27 July 2016

Jewel History: Hiring Jewelry in London (1913)

Detail of Giovanni Boldini's 1911 portrait of Princess Marthe Bibesco (Image: Grand Ladies Site)

"Hiring Jewelry in London"
(originally appeared in the Washington Post, 27 Jul 1913)

Jewels are rented by the day or night in London. This jewel renting is now the most popular thing in the way of acquiring "borrowed plumage" [1].

The renting of jewels started years ago, but has increased rapidly and is now at the height of its popularity. The fact that jewels can be rented is just being discovered by those of the great "middle class," who are hastening to take advantage of it. Already the poor but haughty lady of rank who wished to keep the world from knowing her real financial condition has learned the secrets of this borrowed finery.

Laurits Tuxen's "The Anointing of Queen Alexandra" (Image: Wikimedia Commons)

The first time that jewel renting was introduced into England was at the coronation of King Edward [2]. Women of rank who wished to appear in the magnificent ceremonies found that they had no jewels worthy of the great occasion. So they went to the well-known jewelers with their lamentations.

A few of the jewelers refused absolutely to have anything to do with jewel renting, but others, scenting a way to make money quickly and without risk, consented to lend some of their choicest designs for the coronation. At this time, the fact that the jewels were rented was kept a complete secret, and the women borrowers had the satisfaction of appearing in magnificent jewels at a small cost each evening.

This gave jewelers the idea of renting jewelry at all times. They let it be known that, for such and such a sum, they would rent beautiful brooches, rings, necklaces, and tiaras. They had many kinds of precious stones set into odd designs.

Women model the latest fashions, ca. September 1913 (Photo: Topical Press Agency/Getty Images)

These rented jewels could not be advertised. One word printed about them in the newspapers would ruin their renting value at once, for no one would rent jewels if there was the slightest chance of their origin being suspected. Advertising them by word of mouth became the popular method. Even now not much has been said in the press about them.

Poor women of gentle breeding who were not above earning "an honest penny" were taken into the confidence of the jeweler. Now, when a big entertainment is to take place, or before the opera season starts, these women whisper to their friends: "Now, if you only had a few more jewels, your appearance would be perfect."

"But I haven't the money for jewels," is the answer.

"Don't buy them," whispers the woman who is employed to introduce the rented finery. "I'll tell you a secret. ____ and ____ will rent jewels to you. Everybody is renting them and it's the only way now that times are so hard."

The woman who wants to look beautiful hurries to the jeweler, and the woman who is doing the advertising has earned another neat commission.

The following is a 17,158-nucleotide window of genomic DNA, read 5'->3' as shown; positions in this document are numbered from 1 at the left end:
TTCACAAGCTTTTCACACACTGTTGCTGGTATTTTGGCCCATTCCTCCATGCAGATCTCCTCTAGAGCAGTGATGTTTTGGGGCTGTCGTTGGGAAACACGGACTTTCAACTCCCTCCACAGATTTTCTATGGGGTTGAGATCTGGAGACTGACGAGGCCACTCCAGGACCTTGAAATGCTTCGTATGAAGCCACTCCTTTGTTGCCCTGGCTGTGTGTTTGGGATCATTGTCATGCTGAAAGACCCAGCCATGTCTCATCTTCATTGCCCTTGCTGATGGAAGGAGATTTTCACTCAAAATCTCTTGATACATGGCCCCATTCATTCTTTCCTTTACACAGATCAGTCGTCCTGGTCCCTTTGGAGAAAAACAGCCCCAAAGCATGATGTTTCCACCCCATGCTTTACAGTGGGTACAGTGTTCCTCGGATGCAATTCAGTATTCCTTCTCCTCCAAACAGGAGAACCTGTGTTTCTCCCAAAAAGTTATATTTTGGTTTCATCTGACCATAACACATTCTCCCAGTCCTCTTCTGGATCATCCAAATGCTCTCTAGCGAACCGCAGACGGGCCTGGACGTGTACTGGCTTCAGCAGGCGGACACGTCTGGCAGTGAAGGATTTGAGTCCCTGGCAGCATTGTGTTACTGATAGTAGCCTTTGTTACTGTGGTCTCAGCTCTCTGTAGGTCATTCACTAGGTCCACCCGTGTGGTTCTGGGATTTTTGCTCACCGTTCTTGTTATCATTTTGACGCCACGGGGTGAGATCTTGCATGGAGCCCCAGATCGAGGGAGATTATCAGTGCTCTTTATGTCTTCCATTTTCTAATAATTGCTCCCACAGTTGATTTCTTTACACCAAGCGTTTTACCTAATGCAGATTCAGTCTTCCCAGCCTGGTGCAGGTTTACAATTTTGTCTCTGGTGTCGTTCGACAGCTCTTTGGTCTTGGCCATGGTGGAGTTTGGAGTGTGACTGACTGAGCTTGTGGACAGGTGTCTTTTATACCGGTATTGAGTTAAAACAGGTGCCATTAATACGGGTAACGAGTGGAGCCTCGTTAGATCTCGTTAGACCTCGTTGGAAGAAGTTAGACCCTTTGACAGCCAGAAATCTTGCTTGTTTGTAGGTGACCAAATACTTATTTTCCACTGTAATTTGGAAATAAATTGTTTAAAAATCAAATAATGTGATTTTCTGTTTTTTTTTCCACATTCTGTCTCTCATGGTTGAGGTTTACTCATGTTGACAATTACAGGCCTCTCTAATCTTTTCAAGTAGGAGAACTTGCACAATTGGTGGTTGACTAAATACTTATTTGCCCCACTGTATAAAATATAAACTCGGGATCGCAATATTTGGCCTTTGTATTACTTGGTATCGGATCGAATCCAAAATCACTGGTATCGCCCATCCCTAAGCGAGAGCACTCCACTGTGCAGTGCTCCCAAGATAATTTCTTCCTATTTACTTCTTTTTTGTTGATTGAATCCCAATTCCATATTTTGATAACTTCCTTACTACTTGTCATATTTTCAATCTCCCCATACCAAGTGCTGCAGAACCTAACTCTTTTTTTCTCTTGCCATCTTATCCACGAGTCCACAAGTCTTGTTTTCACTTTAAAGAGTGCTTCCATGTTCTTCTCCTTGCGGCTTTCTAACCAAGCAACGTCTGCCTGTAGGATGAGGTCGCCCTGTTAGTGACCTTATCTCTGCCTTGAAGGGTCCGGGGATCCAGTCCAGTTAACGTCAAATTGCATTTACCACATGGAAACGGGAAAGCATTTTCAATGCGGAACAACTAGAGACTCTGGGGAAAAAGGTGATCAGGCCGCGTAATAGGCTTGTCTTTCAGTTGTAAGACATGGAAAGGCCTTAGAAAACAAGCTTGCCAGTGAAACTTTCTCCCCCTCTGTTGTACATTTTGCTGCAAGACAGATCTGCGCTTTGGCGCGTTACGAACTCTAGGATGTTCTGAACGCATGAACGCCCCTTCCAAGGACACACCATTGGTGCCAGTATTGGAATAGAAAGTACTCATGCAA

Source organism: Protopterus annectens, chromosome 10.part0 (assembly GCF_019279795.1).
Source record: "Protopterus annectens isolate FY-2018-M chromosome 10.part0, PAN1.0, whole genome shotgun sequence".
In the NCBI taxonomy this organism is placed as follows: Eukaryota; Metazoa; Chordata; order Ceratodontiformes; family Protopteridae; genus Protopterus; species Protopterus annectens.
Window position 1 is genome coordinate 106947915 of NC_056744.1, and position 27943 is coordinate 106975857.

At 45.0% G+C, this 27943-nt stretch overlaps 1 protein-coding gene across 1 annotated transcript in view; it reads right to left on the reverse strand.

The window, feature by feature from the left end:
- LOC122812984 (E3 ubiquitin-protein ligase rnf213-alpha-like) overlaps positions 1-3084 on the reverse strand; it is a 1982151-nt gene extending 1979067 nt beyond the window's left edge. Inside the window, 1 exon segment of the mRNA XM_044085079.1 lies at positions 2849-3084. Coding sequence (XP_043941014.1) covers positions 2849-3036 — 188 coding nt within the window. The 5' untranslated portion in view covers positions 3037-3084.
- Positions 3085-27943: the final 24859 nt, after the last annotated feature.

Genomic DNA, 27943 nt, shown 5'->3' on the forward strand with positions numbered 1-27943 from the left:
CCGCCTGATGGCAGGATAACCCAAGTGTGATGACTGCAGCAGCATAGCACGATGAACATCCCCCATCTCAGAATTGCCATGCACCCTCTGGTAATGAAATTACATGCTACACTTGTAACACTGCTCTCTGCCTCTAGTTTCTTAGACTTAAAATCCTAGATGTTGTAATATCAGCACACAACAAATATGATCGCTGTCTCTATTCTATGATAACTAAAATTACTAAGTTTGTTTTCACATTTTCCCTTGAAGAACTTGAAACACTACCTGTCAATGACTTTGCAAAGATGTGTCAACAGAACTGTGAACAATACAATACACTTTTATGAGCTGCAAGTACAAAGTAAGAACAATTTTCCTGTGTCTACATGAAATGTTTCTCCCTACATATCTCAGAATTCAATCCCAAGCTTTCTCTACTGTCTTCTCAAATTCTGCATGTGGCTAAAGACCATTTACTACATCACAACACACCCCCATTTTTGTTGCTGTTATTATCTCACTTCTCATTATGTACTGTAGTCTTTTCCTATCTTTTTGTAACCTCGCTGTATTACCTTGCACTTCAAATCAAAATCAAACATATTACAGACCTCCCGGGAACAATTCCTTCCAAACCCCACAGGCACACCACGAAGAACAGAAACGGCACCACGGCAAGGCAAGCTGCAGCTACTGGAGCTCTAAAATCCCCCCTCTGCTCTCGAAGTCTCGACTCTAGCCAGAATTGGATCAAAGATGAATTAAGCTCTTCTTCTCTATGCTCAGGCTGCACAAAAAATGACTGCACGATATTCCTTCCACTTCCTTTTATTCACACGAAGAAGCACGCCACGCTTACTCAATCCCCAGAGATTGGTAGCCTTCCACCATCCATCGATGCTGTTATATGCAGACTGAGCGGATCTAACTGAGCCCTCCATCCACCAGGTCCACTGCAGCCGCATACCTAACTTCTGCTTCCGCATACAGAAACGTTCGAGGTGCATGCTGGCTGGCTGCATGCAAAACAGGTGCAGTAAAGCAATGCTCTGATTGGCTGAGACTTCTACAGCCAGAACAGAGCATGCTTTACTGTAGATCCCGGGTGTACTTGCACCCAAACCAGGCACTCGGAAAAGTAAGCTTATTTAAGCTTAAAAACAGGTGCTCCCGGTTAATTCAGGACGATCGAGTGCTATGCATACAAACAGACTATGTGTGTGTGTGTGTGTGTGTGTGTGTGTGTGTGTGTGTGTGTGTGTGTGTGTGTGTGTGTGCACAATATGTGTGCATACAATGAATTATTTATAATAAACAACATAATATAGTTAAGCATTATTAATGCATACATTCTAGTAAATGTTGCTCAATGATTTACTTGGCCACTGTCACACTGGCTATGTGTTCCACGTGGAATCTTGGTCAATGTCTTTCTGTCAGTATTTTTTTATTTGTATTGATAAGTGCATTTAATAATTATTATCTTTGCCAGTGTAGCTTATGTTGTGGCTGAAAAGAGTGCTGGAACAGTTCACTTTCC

Aristocrats at the coronation of King George V, May 1910 (Photo: Topical Press Agency/Getty Images)

Years ago, people who could not afford real jewels bought paste imitations. Although some of these seemed real, and they were made up in choice designs that glittered and sparkled on their fair wearers, they were not received with favor. Paste jewels grew ordinary and finally descended to the shop girls, where they have remained. The rented jewels have proved an acceptable substitute. So great has the practice grown that at the coronation of King George [3], millions of dollars' worth of hired jewels were worn by society, and no one was the wiser.

Some of the better jewelers are strongly opposed to this borrowed plumage fad. They say that it is hurting legitimate trade: that the woman who contemplated buying a valuable tiara will borrow one for the few formal occasions when it is worn. By borrowing one of the same design for several occasions, she gets all the credit of owning it with none of the necessary expenditure of money.

The jewelers who do the renting are, of course, enthusiastic over the plan and are planning to increase it each year. By careful renting, they are able to get as much, during the season, as a piece of jewelry is worth and still have the original in their possession.

Women attending Royal Ascot, ca. 1913 (Photo: Grand Ladies Site)

Not everyone can rent jewelry, even in London. The renter must be "a responsible person." Even those who are responsible are apt to be rather great risks, so the jewels are insured, the lady who rents them paying for the insurance.

Since the renting of jewels and the insurance has been arranged to the smallest detail, it is now possible to hire jewels by the week, month, or even by the year. No longer is it necessary to hire by the evening only. A woman may hire a lovely necklace of pearls for the London season. She may rent many thousands of dollars' worth of jewels for a period of two years.

Lady Cynthia Asquith, ca. 1912 (Photo: Grand Ladies Site)

Many matrons with marriageable daughters are hiring whole outfits of jewels for themselves, in order to impress possible future sons-in-law with their worldly wealth. After the wedding, the jewels go back to the jewelers, to be snapped up by another prospective mother-in-law.

The borrowed jewelry may be taken out of London now. In fact, the wearer may take it wherever she goes, except to Russia and Spain.


1. PLEASE NOTE: I have no evidence that any of the jewels worn in any of the photos included in this post were rented rather than owned! They're included as examples of jewelry and clothing worn during the era when the article was published.

2. The coronation of King Edward VII and Queen Alexandra of the United Kingdom was held at Westminster Abbey in London on August 9, 1902.

3. The coronation of King George V and Queen Mary of the United Kingdom was held at Westminster Abbey in London on May 6, 1910.